Don Feidner

On the Road to Alvor

Last Update: 22 October 2010

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See also: Portugal 2008   Siehe auch: Portugal 2008

Dear Alex,

As I saw you running on Saturday, my heart began to beat fast with excitement, as though I were running with you, and I wanted you to win. You were giving it your all in the short race and I was disappointed when you came in behind a couple of others. When you were practicing a couple of days earlier, I watched you running around the track – with a rhythm that flowed like a champion – and your Dad said to me, “He can run like that all day.”

As I was pedalling on the road to Alvor, I thought about you and your family most of the way here. I thought about you running and the film I saw about an Indian, who was born to run. I also thought about what it must be like to fly over the water almost directly into the wind in a sailboat making negative lee. What an incredible talent it must be to be able to design a craft like that. The route I took to get to the campsite in Alvor was only 24 kilometers, but the ride took me nearly three hours because I kept stopping to take photographs of the things I saw along the way, and each photograph reminded me of something you said at the supper table a couple nights before.

In life, we all have a race to run – a race that continues until we are no longer here – and there is no winning or losing in this race. When you raced me to the bridge on the bicycle, it didn’t matter who won; it was racing itself that was fun. That’s the way it is in this race of life; we should always run it to win, but it is the race itself that is important. As I look around me, it seems that we have all been given talents and things that hinder us. My talent is the ability to learn languages – my affliction is lungs that do not function properly. Your talents and afflictions have not all been revealed, because you are still young, but one talent you have is certainly the ability to run like the wind.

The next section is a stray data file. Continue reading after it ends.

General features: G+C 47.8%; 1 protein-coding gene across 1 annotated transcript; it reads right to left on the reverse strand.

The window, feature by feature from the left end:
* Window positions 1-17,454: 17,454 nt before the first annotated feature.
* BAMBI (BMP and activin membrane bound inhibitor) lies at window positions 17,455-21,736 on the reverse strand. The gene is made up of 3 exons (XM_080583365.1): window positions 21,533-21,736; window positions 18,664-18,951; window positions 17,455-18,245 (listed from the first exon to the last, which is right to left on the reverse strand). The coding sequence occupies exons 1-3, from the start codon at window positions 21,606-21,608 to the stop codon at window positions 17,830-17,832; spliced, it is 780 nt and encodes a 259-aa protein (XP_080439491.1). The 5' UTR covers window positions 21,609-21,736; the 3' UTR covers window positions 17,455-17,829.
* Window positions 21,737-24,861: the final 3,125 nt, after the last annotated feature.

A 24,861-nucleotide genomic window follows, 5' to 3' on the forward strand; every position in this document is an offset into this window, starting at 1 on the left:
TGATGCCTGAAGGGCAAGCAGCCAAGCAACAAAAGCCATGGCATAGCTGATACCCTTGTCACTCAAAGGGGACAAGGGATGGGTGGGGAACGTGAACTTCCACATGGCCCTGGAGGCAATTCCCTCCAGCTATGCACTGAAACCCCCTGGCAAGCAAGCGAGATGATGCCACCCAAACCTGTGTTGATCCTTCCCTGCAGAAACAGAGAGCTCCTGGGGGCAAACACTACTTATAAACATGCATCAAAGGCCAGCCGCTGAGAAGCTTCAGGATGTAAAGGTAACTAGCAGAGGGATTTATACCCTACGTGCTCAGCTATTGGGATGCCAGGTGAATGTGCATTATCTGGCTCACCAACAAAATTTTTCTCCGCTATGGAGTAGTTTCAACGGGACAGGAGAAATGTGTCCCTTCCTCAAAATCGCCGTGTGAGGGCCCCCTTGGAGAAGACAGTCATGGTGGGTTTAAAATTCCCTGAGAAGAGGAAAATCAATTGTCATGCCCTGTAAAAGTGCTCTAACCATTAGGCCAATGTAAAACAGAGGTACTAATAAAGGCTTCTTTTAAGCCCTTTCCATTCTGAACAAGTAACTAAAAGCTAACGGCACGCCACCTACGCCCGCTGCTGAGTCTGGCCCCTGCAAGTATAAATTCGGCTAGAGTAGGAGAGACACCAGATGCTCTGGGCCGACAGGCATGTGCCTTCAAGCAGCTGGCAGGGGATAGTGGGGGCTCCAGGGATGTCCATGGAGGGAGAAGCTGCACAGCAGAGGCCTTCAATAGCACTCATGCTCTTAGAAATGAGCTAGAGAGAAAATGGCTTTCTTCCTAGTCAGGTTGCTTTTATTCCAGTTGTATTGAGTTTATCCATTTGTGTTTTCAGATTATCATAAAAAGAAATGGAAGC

As we run this race of life, we have a choice – we can be thankful for our talents and use them to do good, or we can waste our time cursing our afflictions. But I think we should be thankful even for those – because they keep us humble and help us to understand that life is not always as good as ice cream at McDonalds.

Your desire and your plan is to help others – philanthropy – and I believe that desire is in every one of us, but where did that desire come from? On the way to Alvor, I saw the bees pollinating the blooms of the almond trees; I saw a field filled with flowers; I saw the birds caring for their young; and I saw how the tide had reached its highest level, completely covering the sandbars that were dry when I saw them last week. (The water was so high that it covered the road along the beach and I had to push my heavy bicycle through the high grass to make it past one section of the road.)

All of these things can be depended upon every year. The high and low tides can even be calculated a hundred years in advance. Could this all happen without design? A sailboat that flies over the water and a practical home with a beautiful view over the landscape both require the handiwork of a master designer and builder. They don’t just come into existence on their own.

When I attended biology class at the University of Colorado, we were taught that everything evolved from a single cell that had emerged over millions of years from a symbiotic soup to eventually become a dog, or cat, or dinosaur, or a complex human being. When I went across the hallway to the anthropology class, the professor told us that anything left to itself went into a state of disorder – if we didn't keep our house maintained properly, it would eventually become a heap of rubble surrounded by high weeds. Who was I supposed to believe?